These two personality types appear to be in conflict with one another and, although conflict, change and improvement can be good. To make these two personalities work, a third personality is the Implementer. He/she works with the thinkers to shape, refine, prototype and design and a process. The implementer then works with the Doer, the one that will perform the work, to resource and implement the process. The Implementer on a perfect Project Team is the Project Manager. Together, Thinker’s, Implementers and Doers work together to bring a project to a successful outcome.

dinsdag 8 mei 2012

5 High Performance Employee Motivation Techniques

These employee motivation techniques are the key to boosting team and business performance. Implementing these five techniques will deliver increased performance and create a workplace that buzzes.

Provide Meaningful and Challenging Work

When people feel that the work they are doing is meaningful makes a difference in some way and provides them with challenges that stretch them they become internally motivated. In other words they don't need anyone standing around coercing them into higher levels of performance.
Even the most mundane of work can be motivating if the leader helps the team member put into context the value their work brings either to the consumer or to the organization.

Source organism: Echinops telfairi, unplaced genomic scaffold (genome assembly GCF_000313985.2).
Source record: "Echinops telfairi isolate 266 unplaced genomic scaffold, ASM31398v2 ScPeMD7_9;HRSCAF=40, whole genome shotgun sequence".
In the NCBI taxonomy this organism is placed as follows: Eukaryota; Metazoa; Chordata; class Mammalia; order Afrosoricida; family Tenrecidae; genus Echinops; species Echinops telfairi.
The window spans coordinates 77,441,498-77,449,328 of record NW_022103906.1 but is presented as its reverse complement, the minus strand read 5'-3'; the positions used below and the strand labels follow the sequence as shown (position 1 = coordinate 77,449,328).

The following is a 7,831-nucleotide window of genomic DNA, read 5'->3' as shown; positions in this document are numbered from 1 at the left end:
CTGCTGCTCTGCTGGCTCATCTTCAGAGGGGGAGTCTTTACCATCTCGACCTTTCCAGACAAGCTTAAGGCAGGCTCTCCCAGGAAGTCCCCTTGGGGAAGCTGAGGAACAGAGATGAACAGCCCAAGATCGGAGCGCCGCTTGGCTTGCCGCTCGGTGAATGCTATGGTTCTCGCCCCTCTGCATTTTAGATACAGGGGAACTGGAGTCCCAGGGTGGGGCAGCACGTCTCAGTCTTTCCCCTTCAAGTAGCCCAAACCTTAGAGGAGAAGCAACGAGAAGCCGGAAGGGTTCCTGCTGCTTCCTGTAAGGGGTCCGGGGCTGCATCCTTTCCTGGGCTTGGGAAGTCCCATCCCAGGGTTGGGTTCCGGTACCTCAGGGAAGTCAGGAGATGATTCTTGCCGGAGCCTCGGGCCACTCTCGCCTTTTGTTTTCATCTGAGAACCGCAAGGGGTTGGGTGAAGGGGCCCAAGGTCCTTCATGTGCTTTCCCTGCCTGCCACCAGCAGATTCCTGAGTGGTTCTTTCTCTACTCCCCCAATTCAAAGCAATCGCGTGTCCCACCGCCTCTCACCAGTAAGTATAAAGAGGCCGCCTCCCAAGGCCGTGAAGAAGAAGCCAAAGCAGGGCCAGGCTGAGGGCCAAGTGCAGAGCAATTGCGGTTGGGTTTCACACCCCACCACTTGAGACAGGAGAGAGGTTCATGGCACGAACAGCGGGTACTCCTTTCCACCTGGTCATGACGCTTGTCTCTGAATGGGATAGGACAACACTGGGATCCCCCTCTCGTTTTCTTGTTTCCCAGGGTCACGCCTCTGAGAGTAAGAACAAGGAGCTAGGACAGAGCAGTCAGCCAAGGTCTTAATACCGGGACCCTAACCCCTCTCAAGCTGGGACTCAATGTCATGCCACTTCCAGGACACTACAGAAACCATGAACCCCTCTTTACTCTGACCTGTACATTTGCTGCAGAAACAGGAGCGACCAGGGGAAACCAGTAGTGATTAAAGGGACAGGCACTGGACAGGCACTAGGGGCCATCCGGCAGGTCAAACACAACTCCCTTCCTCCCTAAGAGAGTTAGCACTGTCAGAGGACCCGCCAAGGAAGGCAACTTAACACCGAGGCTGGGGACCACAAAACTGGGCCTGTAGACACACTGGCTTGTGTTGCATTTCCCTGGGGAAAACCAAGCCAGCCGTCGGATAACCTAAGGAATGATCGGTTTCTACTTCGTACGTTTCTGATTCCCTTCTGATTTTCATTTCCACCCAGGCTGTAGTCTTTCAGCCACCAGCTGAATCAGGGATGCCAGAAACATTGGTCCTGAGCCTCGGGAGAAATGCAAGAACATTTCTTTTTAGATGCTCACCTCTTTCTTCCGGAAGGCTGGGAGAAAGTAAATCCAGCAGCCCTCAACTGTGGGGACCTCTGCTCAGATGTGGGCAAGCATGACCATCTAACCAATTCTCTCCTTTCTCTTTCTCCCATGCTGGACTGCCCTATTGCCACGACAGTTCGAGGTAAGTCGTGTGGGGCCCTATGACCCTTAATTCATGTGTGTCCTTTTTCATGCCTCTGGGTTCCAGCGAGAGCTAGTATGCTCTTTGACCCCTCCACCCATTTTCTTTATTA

A great leader is able to help inspire and motivate people by getting them to see beyond the immediacy of what they are doing to the bigger picture.
Providing challenging work is also intrinsically motivating for people. The vast majority of people want to feel that their potential is being regularly challenged. When the team leader provides the team member with the environment that enables, for example, learning new techniques or taking on additional tasks this can engage them more fully.

Set Clear Targets and Expectations and Measure Performance

Imagine you were bowling and no-one told you the aim of the game and each time you bowled the ball as it got half way down the alley a curtain came down so you couldn't actually see how many pins you had knocked over. How long do you think you'd remain interested, excited, engaged by the game? If you are like most people not too long!
It's the same in organizational life. People can be all fired up and ready to give of their best, but if they don't know what is excellent performance or don't know when they've performed excellently or don't know what the aim of the game is ... you can pretty well shut the gate on motivation. Spelling out specific targets, goals, and expectations for behavior and performance need not be anything complicated ... it just needs to be done and people need to get regular and timely feedback on how they are performing against those goals.